The funding will support three things. First is the Trust’s Know Your Watershed program, delivered by Wildsight, which helps grade nine students in the Basin understand where their water comes from, how it is used and where it goes after it’s used. Last school year alone, this program reached 1,300 students.

Second are the four Education in the Wild programs run by Wildsight, which teach about 3,600 students a year about the ecology of their “wild backyards.” Activities include dip-netting for bugs, discovering the web of life on the forest floor, examining snow crystals and following animal tracks in the snow.

Third is the Columbia Basin Environmental Education Network (CBEEN), which encourages environmental stewardship and sustainability in the Basin by supporting environmental educators. In the past year alone, CBEEN has provided a variety of training opportunities and resources to 750 educators. CBEEN also runs the Wild Voices for Kids program, which teaches about 5,000 students a year about the environment, natural history and culture of the Basin.

Inspired
Laura Jackman teaches second and third graders at Rossland Summit School. She’s been accessing Wild Voices for Kids for years—and also other resources that CBEEN offers. In fact, she and four other teachers in her school were so inspired at CBEEN’s leadership clinic that they’ve committed to taking their students out of the classroom one day a week to engage with either the community or the natural environment.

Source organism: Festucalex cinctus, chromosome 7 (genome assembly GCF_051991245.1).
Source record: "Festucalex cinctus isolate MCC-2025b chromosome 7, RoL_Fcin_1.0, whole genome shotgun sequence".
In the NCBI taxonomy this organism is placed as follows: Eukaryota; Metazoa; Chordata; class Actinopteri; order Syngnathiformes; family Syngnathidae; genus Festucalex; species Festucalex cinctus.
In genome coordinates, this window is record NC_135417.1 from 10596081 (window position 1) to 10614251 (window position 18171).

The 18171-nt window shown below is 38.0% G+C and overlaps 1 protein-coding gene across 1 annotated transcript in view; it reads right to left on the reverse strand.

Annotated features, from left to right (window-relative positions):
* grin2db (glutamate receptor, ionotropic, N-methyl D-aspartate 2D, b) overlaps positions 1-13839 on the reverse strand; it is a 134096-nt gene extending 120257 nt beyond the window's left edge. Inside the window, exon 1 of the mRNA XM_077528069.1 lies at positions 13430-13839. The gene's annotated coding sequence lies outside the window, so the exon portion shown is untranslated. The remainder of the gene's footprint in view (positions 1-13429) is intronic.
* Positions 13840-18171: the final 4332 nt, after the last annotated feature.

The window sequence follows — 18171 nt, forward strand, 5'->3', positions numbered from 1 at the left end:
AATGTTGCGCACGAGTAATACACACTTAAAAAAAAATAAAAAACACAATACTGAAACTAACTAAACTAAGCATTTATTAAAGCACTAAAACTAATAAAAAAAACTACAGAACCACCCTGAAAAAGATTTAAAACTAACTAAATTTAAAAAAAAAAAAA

“I’m a really strong believer that when kids know the names of the flora and fauna that live in their place, they’ll be more likely to protect them in the future and become stewards of the environment,” she says.

But not every teacher has the expertise to provide these experiences themselves. That’s where outside environmental educators and programs like Wild Voices are important. “They really provide a connection for the students by giving the environmental knowledge and context,” she says. They enable teachers to go beyond the direct outdoors right around them and expand the education they offer students.